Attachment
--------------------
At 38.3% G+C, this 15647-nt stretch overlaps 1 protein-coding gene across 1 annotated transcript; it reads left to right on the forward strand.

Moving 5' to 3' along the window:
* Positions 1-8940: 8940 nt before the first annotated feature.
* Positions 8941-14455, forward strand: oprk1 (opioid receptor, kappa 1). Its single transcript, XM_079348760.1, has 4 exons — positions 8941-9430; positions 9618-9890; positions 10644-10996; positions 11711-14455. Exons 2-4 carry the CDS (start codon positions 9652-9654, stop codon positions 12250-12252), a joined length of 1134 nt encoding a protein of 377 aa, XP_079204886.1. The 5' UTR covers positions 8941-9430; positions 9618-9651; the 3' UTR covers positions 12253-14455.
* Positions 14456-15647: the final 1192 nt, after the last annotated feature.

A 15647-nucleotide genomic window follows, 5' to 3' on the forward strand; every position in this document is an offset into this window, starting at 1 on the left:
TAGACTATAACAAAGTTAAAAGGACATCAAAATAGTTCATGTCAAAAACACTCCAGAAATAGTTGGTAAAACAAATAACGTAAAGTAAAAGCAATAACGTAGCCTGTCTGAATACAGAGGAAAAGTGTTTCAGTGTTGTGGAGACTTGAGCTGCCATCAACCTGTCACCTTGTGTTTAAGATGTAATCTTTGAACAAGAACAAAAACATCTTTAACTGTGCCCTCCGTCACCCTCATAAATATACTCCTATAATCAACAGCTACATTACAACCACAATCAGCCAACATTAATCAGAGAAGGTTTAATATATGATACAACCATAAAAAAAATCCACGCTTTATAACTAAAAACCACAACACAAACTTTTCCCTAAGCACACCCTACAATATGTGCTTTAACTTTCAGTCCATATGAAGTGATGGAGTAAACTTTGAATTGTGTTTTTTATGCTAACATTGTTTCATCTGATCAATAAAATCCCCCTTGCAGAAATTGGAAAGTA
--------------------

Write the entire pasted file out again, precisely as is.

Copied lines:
At 38.3% G+C, this 15647-nt stretch overlaps 1 protein-coding gene across 1 annotated transcript; it reads left to right on the forward strand.

Moving 5' to 3' along the window:
* Positions 1-8940: 8940 nt before the first annotated feature.
* Positions 8941-14455, forward strand: oprk1 (opioid receptor, kappa 1). Its single transcript, XM_079348760.1, has 4 exons — positions 8941-9430; positions 9618-9890; positions 10644-10996; positions 11711-14455. Exons 2-4 carry the CDS (start codon positions 9652-9654, stop codon positions 12250-12252), a joined length of 1134 nt encoding a protein of 377 aa, XP_079204886.1. The 5' UTR covers positions 8941-9430; positions 9618-9651; the 3' UTR covers positions 12253-14455.
* Positions 14456-15647: the final 1192 nt, after the last annotated feature.

A 15647-nucleotide genomic window follows, 5' to 3' on the forward strand; every position in this document is an offset into this window, starting at 1 on the left:
TAGACTATAACAAAGTTAAAAGGACATCAAAATAGTTCATGTCAAAAACACTCCAGAAATAGTTGGTAAAACAAATAACGTAAAGTAAAAGCAATAACGTAGCCTGTCTGAATACAGAGGAAAAGTGTTTCAGTGTTGTGGAGACTTGAGCTGCCATCAACCTGTCACCTTGTGTTTAAGATGTAATCTTTGAACAAGAACAAAAACATCTTTAACTGTGCCCTCCGTCACCCTCATAAATATACTCCTATAATCAACAGCTACATTACAACCACAATCAGCCAACATTAATCAGAGAAGGTTTAATATATGATACAACCATAAAAAAAATCCACGCTTTATAACTAAAAACCACAACACAAACTTTTCCCTAAGCACACCCTACAATATGTGCTTTAACTTTCAGTCCATATGAAGTGATGGAGTAAACTTTGAATTGTGTTTTTTATGCTAACATTGTTTCATCTGATCAATAAAATCCCCCTTGCAGAAATTGGAAAGTA